How Runtown Got His Groove Back

In the past year, Runtown has had to look behind him to shed the ghosts of his former label. Now he's looking forward to more success.

In May of 2018 with two months left on his contract, the Nigerian popstar Runtown woke up one morning to news that his record label, Eric Many Entertainment, was suing him for damages worth N267 million. A potential local court injunction against him meant Runtown might face the possibility of being barred from making music until the suit was resolved. It was the the start in of a string of legal battles between the singer and his label that threatened his very existence as an artist.

As Runtown planned his next steps, his boss, Ukwudili Umenyiora was doing everything he could not to let him go. The suit was a ploy to get him to extend the contract, or reach a settlement that would allow the label to keep a stake in his future business. In the press, Runtown was lambasted daily by suspected paid agents of the record label.

After the record label tried to prevent a performance in Canada, and sent cease and desist letters to radio stations, asking them to pull Runtown off playlists, something cracked in his camp. His legal team mobilised. They launched an offensive, filing cases and petitions on many fronts across Lagos, Abuja and New York. His boss and aggressor, Okwudili Umenyiora, was arrested twice by the local police on petitions by Runtown. To stop the media harassment, Umenyiora signed a legal agreement promising to back off. With the coast clear, he could then focus on the music.

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Video still via YouTube.

'Ratnik' Is the Dystopian Nollywood Action Film You Didn't Know You Needed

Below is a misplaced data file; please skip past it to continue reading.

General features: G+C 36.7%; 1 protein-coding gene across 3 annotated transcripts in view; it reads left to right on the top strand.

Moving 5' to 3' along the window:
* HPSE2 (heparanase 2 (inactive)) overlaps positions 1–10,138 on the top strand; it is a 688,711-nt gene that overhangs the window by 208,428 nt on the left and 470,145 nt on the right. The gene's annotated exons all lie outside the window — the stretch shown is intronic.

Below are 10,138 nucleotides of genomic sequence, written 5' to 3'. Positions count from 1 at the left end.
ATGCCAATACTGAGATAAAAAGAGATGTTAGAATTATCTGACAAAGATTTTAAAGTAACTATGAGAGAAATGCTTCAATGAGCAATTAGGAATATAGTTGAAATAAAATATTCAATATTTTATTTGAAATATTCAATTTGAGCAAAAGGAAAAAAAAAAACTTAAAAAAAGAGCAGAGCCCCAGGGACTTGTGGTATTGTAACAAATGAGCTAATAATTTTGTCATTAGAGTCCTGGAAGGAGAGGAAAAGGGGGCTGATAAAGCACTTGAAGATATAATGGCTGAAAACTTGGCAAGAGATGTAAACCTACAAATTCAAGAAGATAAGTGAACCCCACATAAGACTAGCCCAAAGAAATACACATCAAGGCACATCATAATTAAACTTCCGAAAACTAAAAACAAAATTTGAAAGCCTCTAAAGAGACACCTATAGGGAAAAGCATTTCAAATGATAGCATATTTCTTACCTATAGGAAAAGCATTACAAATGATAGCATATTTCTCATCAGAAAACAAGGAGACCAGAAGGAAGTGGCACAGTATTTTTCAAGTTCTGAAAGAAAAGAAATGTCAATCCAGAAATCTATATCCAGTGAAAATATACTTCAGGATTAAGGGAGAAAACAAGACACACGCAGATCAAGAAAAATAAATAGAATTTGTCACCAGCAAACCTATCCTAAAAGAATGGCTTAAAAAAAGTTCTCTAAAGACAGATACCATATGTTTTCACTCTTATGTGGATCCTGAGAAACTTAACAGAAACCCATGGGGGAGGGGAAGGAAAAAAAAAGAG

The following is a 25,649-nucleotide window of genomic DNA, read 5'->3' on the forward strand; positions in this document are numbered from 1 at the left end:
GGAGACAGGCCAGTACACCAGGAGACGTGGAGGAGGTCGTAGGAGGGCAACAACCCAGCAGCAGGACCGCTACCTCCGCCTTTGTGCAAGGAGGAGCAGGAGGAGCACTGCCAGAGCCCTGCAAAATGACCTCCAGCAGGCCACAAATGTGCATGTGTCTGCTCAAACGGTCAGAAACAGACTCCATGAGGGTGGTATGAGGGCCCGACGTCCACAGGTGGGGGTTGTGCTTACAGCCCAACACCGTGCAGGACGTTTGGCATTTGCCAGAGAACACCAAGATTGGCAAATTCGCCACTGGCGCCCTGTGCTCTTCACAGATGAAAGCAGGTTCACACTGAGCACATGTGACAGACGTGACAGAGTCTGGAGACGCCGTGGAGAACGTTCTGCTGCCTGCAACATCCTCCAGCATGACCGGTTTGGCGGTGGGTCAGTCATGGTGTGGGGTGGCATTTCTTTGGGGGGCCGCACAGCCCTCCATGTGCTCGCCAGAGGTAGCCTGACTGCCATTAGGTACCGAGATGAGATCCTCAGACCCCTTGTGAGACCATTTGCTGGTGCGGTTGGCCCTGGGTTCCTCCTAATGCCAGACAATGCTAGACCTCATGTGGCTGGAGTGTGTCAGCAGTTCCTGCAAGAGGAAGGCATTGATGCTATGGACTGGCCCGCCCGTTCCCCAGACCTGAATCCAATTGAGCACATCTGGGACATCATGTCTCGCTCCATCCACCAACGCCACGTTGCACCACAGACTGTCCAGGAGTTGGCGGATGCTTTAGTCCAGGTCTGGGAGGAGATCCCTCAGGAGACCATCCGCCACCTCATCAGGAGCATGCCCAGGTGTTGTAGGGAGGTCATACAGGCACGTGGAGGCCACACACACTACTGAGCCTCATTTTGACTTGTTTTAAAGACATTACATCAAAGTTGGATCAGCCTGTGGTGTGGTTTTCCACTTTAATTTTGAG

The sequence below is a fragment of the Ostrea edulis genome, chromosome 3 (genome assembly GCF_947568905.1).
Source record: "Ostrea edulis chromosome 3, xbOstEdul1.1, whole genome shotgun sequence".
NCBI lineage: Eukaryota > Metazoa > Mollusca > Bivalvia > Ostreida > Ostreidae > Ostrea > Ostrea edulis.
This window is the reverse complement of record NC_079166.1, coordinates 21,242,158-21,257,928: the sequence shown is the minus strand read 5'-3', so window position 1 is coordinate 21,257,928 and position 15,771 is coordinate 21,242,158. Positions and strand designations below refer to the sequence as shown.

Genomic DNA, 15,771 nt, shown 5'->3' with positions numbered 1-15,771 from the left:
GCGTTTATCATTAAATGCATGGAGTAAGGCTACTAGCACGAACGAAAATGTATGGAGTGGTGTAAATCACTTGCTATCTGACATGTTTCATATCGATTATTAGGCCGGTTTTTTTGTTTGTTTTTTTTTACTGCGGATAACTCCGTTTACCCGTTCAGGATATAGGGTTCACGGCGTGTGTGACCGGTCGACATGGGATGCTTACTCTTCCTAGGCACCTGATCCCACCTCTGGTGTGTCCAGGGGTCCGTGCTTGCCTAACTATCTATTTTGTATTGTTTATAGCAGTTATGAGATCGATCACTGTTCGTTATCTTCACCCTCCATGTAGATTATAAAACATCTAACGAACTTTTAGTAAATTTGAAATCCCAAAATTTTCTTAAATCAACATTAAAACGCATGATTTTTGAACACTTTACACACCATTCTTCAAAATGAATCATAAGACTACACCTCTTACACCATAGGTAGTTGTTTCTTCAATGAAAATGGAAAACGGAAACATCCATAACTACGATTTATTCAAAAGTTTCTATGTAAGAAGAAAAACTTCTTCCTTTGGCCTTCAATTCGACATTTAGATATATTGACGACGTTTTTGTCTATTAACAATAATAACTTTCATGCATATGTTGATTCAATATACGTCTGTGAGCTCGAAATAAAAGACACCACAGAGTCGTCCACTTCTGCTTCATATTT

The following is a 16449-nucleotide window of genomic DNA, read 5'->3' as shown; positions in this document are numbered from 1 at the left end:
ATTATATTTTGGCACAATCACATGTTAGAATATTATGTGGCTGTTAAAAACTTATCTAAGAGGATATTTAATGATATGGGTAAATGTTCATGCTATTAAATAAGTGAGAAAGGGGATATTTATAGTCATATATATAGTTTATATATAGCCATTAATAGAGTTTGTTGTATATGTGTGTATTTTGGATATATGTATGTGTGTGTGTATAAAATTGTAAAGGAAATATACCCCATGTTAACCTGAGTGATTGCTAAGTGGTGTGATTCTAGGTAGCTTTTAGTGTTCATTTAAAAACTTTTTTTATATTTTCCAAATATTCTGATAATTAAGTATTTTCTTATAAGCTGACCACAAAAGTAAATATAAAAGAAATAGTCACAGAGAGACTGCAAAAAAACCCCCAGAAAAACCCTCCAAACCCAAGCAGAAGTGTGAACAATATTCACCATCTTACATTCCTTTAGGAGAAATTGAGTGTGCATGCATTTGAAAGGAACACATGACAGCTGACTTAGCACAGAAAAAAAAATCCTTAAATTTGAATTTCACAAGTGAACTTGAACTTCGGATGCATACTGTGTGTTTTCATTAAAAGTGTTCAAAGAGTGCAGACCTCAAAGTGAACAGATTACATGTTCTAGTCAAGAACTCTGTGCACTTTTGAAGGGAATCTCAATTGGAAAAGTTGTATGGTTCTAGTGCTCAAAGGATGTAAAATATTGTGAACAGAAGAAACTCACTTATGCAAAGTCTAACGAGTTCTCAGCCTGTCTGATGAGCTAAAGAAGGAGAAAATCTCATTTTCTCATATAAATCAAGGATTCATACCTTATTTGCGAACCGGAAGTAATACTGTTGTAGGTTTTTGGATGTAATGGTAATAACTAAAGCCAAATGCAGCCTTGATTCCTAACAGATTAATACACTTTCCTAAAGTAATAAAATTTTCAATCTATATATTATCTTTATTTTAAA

Watch the dramatic teaser from Nigerian filmmaker Dimeji Ajibola.

A film 2 years in the making is yet another cinematic moment contributing to the growing diversity of subgenres in the Nollywood industry.

Ratnik is a dystopian action film from Nigerian filmmaker Dimeji Ajibola his production company Flipsyde Studios. The teaser recently dropped this month ahead of the official trailer—and from this 1-minute clip we're anticipating suspense, explosions, peculiar superhero characters and impressive vfx that we're seeing more of in Nigerian films.

Get into the teaser below.

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Moonchild Sanelly. Photo by Sabelo Mkhabela.

Swiss Producer Dejot Enlists South African Leftfield Artists Moonchild Sanelly, Waterlillyrose, RADIO 123 and More in His New EP ‘Uhujano’

Listen to Dejot's latest EP.

Swiss electronic producer Dejot has a fondness for South African and its musicians. "What was really surprising to me was the fact, that when I played my music, my demos or ideas, people started to dance immediately," says Dejot in an email to OkayAfrica. "I was really surprised, that there was something in my music that hit them and made them move. This is very different compared to Europe or Switzerland, where people mostly stand around and just listen to it."

Last year, Dejot produced the rapper Robin Thirdfloor's EP Bhotela in its entirety. He has also worked with Bongeziwe Mabandla. This year, for his latest EP, Uhujano, he enlisted South Africa-based artists Moonchild Sanelly, Waterlillyrose, Robert Machiri and the duo RADIO 123.